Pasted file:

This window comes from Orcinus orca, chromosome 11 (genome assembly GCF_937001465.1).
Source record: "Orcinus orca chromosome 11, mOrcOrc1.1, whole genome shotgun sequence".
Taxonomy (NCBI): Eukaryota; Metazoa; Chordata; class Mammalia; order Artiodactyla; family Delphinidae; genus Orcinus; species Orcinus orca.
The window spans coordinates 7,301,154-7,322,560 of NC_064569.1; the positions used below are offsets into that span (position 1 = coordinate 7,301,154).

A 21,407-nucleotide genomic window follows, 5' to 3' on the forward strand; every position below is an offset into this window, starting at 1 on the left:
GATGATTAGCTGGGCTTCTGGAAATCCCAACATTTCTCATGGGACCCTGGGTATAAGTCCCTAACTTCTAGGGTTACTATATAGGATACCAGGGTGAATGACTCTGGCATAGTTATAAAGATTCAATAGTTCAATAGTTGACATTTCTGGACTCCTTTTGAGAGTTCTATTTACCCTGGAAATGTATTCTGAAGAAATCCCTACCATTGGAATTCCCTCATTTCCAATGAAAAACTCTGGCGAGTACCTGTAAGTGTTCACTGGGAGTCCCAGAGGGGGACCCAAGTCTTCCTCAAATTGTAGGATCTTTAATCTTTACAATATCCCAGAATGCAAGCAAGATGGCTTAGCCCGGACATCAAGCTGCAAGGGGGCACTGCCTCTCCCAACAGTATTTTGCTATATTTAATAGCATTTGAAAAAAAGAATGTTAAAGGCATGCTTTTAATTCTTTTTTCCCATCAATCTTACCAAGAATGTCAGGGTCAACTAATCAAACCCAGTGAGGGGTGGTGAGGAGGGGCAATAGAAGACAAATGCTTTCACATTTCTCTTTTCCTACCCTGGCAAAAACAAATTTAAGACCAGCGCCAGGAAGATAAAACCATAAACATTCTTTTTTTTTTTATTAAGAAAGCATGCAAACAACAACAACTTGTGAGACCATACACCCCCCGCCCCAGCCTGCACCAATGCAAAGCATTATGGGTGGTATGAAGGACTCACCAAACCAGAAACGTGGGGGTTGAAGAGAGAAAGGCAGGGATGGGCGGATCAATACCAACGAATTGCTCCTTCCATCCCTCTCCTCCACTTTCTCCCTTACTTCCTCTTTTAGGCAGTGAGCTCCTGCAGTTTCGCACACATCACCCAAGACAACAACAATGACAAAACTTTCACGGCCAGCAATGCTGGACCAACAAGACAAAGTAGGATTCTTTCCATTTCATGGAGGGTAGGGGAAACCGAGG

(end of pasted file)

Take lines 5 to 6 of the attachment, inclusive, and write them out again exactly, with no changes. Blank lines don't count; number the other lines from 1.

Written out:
A 21,407-nucleotide genomic window follows, 5' to 3' on the forward strand; every position below is an offset into this window, starting at 1 on the left:
GATGATTAGCTGGGCTTCTGGAAATCCCAACATTTCTCATGGGACCCTGGGTATAAGTCCCTAACTTCTAGGGTTACTATATAGGATACCAGGGTGAATGACTCTGGCATAGTTATAAAGATTCAATAGTTCAATAGTTGACATTTCTGGACTCCTTTTGAGAGTTCTATTTACCCTGGAAATGTATTCTGAAGAAATCCCTACCATTGGAATTCCCTCATTTCCAATGAAAAACTCTGGCGAGTACCTGTAAGTGTTCACTGGGAGTCCCAGAGGGGGACCCAAGTCTTCCTCAAATTGTAGGATCTTTAATCTTTACAATATCCCAGAATGCAAGCAAGATGGCTTAGCCCGGACATCAAGCTGCAAGGGGGCACTGCCTCTCCCAACAGTATTTTGCTATATTTAATAGCATTTGAAAAAAAGAATGTTAAAGGCATGCTTTTAATTCTTTTTTCCCATCAATCTTACCAAGAATGTCAGGGTCAACTAATCAAACCCAGTGAGGGGTGGTGAGGAGGGGCAATAGAAGACAAATGCTTTCACATTTCTCTTTTCCTACCCTGGCAAAAACAAATTTAAGACCAGCGCCAGGAAGATAAAACCATAAACATTCTTTTTTTTTTTATTAAGAAAGCATGCAAACAACAACAACTTGTGAGACCATACACCCCCCGCCCCAGCCTGCACCAATGCAAAGCATTATGGGTGGTATGAAGGACTCACCAAACCAGAAACGTGGGGGTTGAAGAGAGAAAGGCAGGGATGGGCGGATCAATACCAACGAATTGCTCCTTCCATCCCTCTCCTCCACTTTCTCCCTTACTTCCTCTTTTAGGCAGTGAGCTCCTGCAGTTTCGCACACATCACCCAAGACAACAACAATGACAAAACTTTCACGGCCAGCAATGCTGGACCAACAAGACAAAGTAGGATTCTTTCCATTTCATGGAGGGTAGGGGAAACCGAGG